Different definitions of e (Part 12): Numerical computation

In this series of posts, we have seen that the number e can be thought about in three different ways.

1. e defines a region of area 1 under the hyperbola y = 1/x.logarea2. We have the limits

e = \displaystyle \lim_{h \to 0} (1+h)^{1/h} = \displaystyle \lim_{n \to \infty} \left(1 + \frac{1}{n} \right)^n.

These limits form the logical basis for the continuous compound interest formula.

3. We have also shown that \frac{d}{dx} \left(e^x \right) = e^x. From this derivative, the Taylor series expansion for e^x about x = 0 can be computed:

e^x = \displaystyle \sum_{n=0}^\infty \frac{x^n}{n!}

Therefore, we can let x = 1 to find e:

e = \displaystyle \sum_{n=0}^\infty \frac{1}{n!} = \displaystyle 1 + 1 + \frac{1}{2} + \frac{1}{6} + \frac{1}{24} + \dots

green line

In yesterday’s post, I showed that using the original definition (in terms of an area under a hyperbola) does not lend itself well to numerically approximating e. Let’s now look at the other two methods.

2. The limit e = \displaystyle \lim_{n \to \infty} \left(1 + \frac{1}{n} \right)^n gives a somewhat more tractable way of approximating e, at least with a modern calculator. However, you can probably imagine the fun of trying to use this formula without a calculator.

ecalculator3. The best way to compute e (or, in general, e^x) is with Taylor series. The fractions \frac{1}{n!} get very small very quickly, leading to rapid convergence. Indeed, with only terms up to 1/6!, this approximation beats the above approximation with n = 1000. Adding just two extra terms comes close to matching the accuracy of the above limit when n = 1,000,000.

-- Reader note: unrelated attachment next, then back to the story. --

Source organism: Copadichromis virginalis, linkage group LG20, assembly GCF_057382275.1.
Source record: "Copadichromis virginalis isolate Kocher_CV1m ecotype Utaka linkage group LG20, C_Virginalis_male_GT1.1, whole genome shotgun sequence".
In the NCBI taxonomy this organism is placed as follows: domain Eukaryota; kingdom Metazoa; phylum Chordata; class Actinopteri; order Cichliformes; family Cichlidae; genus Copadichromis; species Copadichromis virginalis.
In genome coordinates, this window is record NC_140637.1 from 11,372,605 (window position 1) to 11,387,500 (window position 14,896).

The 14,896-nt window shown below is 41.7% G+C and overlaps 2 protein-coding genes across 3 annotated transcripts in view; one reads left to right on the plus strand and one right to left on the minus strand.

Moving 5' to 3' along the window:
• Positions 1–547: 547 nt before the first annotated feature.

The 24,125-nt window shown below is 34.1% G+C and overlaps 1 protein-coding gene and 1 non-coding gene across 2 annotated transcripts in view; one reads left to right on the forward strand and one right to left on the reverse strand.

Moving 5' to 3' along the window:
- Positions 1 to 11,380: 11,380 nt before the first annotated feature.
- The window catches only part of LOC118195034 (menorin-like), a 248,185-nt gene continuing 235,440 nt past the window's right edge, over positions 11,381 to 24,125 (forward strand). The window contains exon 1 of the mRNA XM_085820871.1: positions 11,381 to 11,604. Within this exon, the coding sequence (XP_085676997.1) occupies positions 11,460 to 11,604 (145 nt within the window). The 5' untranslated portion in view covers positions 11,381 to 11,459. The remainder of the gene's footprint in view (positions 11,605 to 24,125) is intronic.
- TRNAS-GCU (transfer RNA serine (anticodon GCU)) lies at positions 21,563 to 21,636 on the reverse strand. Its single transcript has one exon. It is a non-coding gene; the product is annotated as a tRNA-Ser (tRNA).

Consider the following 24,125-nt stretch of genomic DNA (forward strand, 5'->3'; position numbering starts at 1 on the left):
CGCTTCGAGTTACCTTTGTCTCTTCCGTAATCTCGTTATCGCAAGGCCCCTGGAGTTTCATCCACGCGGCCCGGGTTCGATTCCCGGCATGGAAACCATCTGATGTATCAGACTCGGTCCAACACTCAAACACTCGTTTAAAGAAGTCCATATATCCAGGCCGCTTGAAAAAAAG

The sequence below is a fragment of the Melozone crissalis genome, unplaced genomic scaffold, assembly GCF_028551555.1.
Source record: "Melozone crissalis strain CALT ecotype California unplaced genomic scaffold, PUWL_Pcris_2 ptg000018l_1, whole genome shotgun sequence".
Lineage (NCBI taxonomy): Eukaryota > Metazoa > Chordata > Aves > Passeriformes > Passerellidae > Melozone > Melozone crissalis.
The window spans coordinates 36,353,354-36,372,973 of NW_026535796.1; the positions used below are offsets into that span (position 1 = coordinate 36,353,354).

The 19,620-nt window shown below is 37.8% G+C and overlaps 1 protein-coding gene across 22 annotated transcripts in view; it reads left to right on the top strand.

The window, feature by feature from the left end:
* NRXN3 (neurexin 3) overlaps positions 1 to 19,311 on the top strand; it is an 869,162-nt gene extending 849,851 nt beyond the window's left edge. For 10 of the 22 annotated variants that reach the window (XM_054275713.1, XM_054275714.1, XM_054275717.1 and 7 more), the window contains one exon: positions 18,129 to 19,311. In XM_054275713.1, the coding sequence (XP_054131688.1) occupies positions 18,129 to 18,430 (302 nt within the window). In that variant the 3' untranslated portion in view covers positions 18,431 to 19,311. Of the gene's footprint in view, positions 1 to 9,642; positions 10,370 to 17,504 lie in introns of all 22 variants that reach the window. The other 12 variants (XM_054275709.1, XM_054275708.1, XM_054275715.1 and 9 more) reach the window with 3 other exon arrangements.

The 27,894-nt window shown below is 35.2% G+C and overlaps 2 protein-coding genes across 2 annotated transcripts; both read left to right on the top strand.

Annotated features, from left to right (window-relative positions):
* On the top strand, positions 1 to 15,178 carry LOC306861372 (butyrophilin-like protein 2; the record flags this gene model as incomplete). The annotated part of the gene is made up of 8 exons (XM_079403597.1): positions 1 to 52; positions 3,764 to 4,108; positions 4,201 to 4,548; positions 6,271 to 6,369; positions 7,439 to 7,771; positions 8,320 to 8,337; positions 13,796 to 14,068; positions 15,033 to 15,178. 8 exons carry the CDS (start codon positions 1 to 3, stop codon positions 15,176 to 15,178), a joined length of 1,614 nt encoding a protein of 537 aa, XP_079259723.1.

More about approximating e^x via Taylor series can be found in my previous post.


2 thoughts on “Different definitions of e (Part 12): Numerical computation

Leave a Reply

Fill in your details below or click an icon to log in:

WordPress.com Logo

You are commenting using your WordPress.com account. Log Out /  Change )

Twitter picture

You are commenting using your Twitter account. Log Out /  Change )

Facebook photo

You are commenting using your Facebook account. Log Out /  Change )

Connecting to %s

This site uses Akismet to reduce spam. Learn how your comment data is processed.